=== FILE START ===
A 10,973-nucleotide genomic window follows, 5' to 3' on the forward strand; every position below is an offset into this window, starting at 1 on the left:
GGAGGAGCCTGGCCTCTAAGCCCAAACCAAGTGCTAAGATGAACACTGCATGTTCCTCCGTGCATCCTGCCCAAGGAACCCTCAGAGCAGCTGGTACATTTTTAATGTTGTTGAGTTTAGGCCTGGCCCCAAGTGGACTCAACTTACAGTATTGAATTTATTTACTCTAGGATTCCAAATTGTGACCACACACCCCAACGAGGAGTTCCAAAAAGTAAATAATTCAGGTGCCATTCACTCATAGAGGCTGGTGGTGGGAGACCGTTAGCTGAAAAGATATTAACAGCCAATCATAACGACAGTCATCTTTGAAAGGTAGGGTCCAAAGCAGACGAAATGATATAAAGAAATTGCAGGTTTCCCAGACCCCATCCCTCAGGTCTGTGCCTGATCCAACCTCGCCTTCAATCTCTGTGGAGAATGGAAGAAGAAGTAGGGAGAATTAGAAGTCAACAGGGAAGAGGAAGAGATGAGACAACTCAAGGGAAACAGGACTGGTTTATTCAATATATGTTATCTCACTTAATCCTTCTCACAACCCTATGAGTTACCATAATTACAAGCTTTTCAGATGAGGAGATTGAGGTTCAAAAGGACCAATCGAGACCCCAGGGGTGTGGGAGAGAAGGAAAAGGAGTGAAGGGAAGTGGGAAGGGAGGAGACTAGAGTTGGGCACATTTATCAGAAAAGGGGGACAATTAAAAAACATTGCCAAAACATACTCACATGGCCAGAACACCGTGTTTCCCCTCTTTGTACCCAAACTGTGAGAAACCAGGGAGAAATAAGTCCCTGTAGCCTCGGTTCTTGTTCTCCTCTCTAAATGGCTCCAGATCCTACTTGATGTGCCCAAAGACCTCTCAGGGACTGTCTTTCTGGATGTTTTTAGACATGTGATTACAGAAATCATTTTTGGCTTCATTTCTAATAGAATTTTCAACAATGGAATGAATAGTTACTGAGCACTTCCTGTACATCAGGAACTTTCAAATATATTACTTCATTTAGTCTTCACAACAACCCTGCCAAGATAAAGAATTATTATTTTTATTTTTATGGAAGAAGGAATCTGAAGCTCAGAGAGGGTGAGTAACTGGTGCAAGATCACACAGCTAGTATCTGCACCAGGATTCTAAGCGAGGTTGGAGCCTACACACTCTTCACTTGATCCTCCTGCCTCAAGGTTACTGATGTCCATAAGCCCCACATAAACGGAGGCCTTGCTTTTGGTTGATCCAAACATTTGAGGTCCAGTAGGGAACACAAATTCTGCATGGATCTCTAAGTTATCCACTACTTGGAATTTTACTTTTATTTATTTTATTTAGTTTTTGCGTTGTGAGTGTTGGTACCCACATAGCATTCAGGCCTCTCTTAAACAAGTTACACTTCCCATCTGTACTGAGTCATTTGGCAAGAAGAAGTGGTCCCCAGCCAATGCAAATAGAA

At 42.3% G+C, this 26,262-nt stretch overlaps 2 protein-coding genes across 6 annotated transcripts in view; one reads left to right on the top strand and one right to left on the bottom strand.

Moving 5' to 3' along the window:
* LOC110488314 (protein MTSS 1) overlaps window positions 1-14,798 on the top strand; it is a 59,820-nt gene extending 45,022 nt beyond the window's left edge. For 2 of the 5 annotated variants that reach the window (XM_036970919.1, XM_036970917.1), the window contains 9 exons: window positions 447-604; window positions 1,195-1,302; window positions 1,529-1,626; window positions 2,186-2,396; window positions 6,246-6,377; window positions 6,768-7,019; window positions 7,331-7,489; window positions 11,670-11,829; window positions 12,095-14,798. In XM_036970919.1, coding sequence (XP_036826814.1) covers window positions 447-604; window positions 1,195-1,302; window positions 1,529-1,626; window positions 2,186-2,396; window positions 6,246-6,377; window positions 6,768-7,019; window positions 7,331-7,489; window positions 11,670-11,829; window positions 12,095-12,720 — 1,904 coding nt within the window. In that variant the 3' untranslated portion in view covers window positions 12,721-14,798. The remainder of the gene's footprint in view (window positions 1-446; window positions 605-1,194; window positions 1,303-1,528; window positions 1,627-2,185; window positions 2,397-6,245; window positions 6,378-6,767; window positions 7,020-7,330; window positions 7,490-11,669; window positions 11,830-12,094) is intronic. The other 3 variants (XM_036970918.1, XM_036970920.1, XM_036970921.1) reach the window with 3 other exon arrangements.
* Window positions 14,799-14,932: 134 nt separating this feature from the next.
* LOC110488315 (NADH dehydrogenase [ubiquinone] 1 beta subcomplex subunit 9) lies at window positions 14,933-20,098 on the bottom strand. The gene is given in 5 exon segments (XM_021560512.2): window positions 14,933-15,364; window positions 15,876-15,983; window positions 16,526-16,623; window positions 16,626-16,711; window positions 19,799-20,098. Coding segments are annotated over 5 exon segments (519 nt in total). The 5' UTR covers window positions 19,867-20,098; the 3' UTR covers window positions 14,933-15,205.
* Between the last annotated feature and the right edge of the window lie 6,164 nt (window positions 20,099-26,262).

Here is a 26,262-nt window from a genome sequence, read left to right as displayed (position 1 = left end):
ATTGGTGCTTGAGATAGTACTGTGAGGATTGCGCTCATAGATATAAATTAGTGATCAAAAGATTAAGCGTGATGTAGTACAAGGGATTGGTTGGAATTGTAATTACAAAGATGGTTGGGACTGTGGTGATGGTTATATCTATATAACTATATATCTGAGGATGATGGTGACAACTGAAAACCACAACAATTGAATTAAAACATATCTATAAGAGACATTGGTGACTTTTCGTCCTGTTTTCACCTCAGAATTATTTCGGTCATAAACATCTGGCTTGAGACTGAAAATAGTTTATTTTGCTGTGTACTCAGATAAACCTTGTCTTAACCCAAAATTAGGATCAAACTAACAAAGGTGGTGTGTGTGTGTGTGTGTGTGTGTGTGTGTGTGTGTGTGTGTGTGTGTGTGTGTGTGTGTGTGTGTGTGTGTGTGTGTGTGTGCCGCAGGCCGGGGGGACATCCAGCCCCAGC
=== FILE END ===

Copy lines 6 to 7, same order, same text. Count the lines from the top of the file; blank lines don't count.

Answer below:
* Window positions 14,799-14,932: 134 nt separating this feature from the next.
* LOC110488315 (NADH dehydrogenase [ubiquinone] 1 beta subcomplex subunit 9) lies at window positions 14,933-20,098 on the bottom strand. The gene is given in 5 exon segments (XM_021560512.2): window positions 14,933-15,364; window positions 15,876-15,983; window positions 16,526-16,623; window positions 16,626-16,711; window positions 19,799-20,098. Coding segments are annotated over 5 exon segments (519 nt in total). The 5' UTR covers window positions 19,867-20,098; the 3' UTR covers window positions 14,933-15,205.